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Category: Science

A fun take on the latest science news with enough data to sink your teeth into. Lagrange Point goes beyond the glossy summary and gets in depth with the research from across the world.

July 11, 2022

Episode 491 - Impacts and the messy history of the early solar system

The early history of our solar system can be deciphered by studying impact craters and meteorites. Craters on the Moon tell us a lot about the violent history of our solar system. Just how many impacts have there been on the Moon? We can study the porosity of the Moon to better estimate just how many impacts have occurred on it. How did Mars get it's atmosphere and from where? A Martian meteorite from deep in the core can tell us a lot about the solar nebula that formed our solar system. Mars formed relatively quickly, before the solar nebula dissipated.

  1. Ya Huei Huang, Jason M. Soderblom, David A. Minton, Masatoshi Hirabayashi, H. Jay Melosh. Bombardment history of the Moon constrained by crustal porosityNature Geoscience, 2022; DOI: 10.1038/s41561-022-00969-4
  2. Sandrine Péron, Sujoy Mukhopadhyay. Krypton in the Chassigny meteorite shows Mars accreted chondritic volatiles before nebular gasesScience, 2022; DOI: 10.1126/science.abk1175
July 4, 2022

Episode 490 - The history of fire on Earth

The history of fire on earth from the first wildfires to the first use to cook. We all know you need fuel and oxygen for fire, but when did the first fires occur on Earth. When did the first wild fires occur on earth? What was there to burn on early Earth if there weren't any large trees or plants? Giant mushrooms and large fields of moss, early Earth was very different but it could still have wildfires. When did the first hominids use fire as a tool? How can we identify if something that was burn was done so deliberately or accidentally. We know at some point hominids used fire as a tool, but when exactly -  200,500 800 million years ago?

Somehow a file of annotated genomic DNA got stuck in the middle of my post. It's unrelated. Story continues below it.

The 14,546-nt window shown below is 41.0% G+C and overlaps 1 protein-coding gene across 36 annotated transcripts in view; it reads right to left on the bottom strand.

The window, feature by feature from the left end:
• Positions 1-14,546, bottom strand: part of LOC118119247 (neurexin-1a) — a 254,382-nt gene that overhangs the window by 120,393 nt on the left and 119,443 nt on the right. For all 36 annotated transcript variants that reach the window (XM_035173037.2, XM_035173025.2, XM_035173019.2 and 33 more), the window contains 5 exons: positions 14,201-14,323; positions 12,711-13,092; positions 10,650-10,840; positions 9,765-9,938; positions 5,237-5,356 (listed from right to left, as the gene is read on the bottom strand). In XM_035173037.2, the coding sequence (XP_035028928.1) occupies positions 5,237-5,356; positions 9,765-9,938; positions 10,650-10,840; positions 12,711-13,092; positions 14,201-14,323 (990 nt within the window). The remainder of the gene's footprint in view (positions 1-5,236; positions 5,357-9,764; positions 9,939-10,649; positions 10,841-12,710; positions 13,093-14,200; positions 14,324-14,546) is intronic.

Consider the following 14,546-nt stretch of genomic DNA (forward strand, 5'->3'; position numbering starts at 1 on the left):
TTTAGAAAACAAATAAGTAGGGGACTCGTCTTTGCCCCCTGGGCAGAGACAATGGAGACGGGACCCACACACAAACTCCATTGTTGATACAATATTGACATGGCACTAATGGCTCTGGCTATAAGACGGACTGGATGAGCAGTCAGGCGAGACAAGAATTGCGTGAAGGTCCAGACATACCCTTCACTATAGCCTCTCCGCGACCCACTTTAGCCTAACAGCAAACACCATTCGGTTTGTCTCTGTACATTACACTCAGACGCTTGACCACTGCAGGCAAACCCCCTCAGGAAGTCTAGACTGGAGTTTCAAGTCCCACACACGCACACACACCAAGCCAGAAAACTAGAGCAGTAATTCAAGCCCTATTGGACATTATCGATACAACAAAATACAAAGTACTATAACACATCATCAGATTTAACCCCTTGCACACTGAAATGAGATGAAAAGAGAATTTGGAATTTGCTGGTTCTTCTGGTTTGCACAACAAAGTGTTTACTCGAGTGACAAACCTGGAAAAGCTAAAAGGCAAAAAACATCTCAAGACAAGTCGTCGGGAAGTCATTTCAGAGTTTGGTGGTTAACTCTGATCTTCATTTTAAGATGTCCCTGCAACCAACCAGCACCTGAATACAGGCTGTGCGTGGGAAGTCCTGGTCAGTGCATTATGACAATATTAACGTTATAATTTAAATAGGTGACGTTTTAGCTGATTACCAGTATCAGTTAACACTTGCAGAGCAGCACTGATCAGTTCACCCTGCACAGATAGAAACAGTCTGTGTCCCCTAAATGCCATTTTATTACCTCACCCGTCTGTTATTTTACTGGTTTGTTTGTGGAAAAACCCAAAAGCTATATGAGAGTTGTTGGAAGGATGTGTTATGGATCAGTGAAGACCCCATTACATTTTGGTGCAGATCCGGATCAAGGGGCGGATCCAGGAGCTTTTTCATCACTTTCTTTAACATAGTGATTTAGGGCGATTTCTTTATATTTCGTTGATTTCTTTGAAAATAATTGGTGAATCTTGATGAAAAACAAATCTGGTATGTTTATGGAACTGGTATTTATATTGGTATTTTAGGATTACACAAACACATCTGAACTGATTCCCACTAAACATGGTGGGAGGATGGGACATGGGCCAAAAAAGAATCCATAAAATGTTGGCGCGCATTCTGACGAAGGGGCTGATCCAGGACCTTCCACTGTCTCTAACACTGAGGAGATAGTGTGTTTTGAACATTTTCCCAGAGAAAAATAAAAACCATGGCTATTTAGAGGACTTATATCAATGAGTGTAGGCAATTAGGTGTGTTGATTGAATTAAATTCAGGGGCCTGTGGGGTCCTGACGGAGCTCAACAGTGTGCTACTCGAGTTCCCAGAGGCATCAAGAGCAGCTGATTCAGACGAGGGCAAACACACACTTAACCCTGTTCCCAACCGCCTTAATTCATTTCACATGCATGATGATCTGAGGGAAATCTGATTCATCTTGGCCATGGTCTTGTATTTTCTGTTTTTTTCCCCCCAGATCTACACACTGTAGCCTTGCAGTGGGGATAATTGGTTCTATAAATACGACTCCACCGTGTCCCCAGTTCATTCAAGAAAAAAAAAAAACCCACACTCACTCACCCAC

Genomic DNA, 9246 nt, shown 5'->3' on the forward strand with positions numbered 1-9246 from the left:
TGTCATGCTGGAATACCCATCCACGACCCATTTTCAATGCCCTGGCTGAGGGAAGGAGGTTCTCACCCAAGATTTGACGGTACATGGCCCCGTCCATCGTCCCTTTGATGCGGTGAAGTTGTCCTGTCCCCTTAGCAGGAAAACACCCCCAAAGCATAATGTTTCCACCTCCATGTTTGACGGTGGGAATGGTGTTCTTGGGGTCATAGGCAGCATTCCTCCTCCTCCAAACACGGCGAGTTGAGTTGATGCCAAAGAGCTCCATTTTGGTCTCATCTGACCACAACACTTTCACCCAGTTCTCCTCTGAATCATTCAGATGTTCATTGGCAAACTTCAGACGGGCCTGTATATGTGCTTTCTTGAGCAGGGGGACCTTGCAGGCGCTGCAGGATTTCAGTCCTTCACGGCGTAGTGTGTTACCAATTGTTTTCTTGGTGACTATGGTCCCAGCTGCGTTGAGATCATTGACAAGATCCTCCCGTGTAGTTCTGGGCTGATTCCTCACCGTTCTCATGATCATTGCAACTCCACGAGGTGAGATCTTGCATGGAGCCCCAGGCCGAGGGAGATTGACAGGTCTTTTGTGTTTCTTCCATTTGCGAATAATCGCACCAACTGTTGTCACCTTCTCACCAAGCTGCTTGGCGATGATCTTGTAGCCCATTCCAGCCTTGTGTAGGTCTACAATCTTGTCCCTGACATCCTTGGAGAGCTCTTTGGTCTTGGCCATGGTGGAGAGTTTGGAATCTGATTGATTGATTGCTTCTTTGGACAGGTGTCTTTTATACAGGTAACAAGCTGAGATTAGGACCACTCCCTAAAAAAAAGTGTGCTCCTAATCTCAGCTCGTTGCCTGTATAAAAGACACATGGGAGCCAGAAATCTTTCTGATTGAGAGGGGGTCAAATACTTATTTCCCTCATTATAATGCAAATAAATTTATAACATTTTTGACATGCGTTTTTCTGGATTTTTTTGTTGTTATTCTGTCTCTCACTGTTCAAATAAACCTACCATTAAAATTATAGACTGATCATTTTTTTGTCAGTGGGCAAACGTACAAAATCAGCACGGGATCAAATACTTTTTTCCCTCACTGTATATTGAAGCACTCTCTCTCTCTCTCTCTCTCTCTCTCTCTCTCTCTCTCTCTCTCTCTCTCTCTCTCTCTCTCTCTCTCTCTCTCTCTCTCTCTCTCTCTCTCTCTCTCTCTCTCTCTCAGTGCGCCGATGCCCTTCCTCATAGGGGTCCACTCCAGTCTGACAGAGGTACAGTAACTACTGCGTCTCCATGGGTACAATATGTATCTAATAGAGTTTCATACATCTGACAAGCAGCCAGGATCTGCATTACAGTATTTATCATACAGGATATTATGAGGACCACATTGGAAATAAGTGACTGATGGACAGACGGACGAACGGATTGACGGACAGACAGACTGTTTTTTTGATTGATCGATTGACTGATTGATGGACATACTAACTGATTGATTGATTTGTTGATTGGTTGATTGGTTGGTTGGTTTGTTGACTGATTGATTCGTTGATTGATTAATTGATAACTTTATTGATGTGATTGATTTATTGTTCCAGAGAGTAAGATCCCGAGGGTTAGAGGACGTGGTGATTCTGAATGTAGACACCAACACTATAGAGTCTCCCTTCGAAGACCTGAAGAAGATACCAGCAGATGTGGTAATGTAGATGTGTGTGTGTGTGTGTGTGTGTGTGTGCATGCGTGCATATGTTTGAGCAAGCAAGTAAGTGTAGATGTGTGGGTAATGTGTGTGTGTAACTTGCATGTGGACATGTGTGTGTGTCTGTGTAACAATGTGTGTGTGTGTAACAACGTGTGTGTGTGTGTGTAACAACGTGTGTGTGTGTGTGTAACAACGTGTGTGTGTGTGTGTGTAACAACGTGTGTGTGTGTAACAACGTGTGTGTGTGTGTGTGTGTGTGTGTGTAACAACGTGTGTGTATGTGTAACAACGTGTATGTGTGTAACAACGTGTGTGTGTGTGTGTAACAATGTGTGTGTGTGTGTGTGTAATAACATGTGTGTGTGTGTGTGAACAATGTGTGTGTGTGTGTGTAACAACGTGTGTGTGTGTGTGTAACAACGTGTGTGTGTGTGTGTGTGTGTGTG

1. Zane Stepka, Ido Azuri, Liora Kolska Horwitz, Michael Chazan, Filipe Natalio. Hidden signatures of early fire at Evron Quarry (1.0 to 0.8 Mya)Proceedings of the National Academy of Sciences, 2022; 119 (25) DOI: 10.1073/pnas.2123439119
  2. Ian J. Glasspool, Robert A. Gastaldo. Silurian wildfire proxies and atmospheric oxygenGeology, 2022; DOI: 10.1130/G50193.1
June 28, 2022

Episode 498 - Clean air, captured carbon and paper sensors

Where is the cleanest air on the planet? How do oceans help capture carbon from forest fires? Where does all that carbon go after a forest fire? How do you find the cleanest air, by measuring microbes. The southern ocean air is not polluted by aerosols or ice forming particles. The air above the Southern Ocean is clean and crisp with not much microbes in side it. How can you turn a paper into a simple carbon dioxide sensor?

  1. Matthew W. Jones, Alysha I. Coppola, Cristina Santín, Thorsten Dittmar, Rudolf Jaffé, Stefan H. Doerr, Timothy A. Quine. Fires prime terrestrial organic carbon for riverine export to the global oceansNature Communications, 2020; 11 (1) DOI: 10.1038/s41467-020-16576-z
  2. Hui Wang, Sergei I. Vagin, Bernhard Rieger, Alkiviathes Meldrum. An Ultrasensitive Fluorescent Paper-Based CO2 SensorACS Applied Materials & Interfaces, 2020; 12 (18): 20507 DOI: 10.1021/acsami.0c03405